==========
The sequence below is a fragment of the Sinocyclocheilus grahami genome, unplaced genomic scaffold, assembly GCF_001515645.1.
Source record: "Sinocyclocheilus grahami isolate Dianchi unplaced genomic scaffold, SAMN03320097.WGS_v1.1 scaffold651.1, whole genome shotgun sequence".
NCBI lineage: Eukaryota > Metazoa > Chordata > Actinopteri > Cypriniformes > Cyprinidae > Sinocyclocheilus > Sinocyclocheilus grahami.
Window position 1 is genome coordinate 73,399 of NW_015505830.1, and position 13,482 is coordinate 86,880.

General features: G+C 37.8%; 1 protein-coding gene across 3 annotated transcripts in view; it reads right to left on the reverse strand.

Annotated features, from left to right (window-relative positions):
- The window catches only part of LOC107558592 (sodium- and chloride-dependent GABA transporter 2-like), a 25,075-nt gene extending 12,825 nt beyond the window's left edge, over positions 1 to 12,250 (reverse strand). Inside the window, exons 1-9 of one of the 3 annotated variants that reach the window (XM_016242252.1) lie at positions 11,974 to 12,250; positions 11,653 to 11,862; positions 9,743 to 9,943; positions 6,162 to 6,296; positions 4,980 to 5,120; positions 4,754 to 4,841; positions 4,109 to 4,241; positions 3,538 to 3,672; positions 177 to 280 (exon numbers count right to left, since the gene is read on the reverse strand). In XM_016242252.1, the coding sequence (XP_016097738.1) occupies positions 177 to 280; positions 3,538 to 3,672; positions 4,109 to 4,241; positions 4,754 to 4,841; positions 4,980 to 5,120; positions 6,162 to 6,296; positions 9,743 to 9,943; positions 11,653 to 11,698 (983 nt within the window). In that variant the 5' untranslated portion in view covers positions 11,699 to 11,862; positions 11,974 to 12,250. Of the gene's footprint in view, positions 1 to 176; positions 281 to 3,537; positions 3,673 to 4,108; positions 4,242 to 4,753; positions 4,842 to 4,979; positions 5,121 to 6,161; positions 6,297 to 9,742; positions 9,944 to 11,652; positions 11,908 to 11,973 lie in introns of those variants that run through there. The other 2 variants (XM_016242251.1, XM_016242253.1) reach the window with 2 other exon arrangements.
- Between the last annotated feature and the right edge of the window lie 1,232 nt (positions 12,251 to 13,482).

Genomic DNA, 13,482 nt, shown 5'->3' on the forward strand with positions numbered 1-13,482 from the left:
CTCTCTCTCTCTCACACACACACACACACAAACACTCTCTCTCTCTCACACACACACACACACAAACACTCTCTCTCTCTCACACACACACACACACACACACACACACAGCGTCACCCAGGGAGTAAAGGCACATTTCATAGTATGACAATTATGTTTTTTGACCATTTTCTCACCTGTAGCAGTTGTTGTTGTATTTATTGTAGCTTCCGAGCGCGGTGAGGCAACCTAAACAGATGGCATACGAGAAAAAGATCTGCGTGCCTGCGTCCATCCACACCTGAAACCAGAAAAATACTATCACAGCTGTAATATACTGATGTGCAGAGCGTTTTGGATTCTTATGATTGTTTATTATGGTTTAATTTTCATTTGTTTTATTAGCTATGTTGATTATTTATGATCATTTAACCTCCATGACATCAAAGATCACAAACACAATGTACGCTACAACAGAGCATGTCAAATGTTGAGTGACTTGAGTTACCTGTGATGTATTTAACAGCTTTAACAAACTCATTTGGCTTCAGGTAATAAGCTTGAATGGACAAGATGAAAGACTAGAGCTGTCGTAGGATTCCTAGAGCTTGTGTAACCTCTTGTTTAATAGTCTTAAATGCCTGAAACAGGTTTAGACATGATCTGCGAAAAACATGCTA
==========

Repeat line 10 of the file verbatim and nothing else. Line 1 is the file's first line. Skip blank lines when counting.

CTCTCTCTCTCTCACACACACACACACACAAACACTCTCTCTCTCTCACACACACACACACACAAACACTCTCTCTCTCTCACACACACACACACACACACACACACACAGCGTCACCCAGGGAGTAAAGGCACATTTCATAGTATGACAATTATGTTTTTTGACCATTTTCTCACCTGTAGCAGTTGTTGTTGTATTTATTGTAGCTTCCGAGCGCGGTGAGGCAACCTAAACAGATGGCATACGAGAAAAAGATCTGCGTGCCTGCGTCCATCCACACCTGAAACCAGAAAAATACTATCACAGCTGTAATATACTGATGTGCAGAGCGTTTTGGATTCTTATGATTGTTTATTATGGTTTAATTTTCATTTGTTTTATTAGCTATGTTGATTATTTATGATCATTTAACCTCCATGACATCAAAGATCACAAACACAATGTACGCTACAACAGAGCATGTCAAATGTTGAGTGACTTGAGTTACCTGTGATGTATTTAACAGCTTTAACAAACTCATTTGGCTTCAGGTAATAAGCTTGAATGGACAAGATGAAAGACTAGAGCTGTCGTAGGATTCCTAGAGCTTGTGTAACCTCTTGTTTAATAGTCTTAAATGCCTGAAACAGGTTTAGACATGATCTGCGAAAAACATGCTA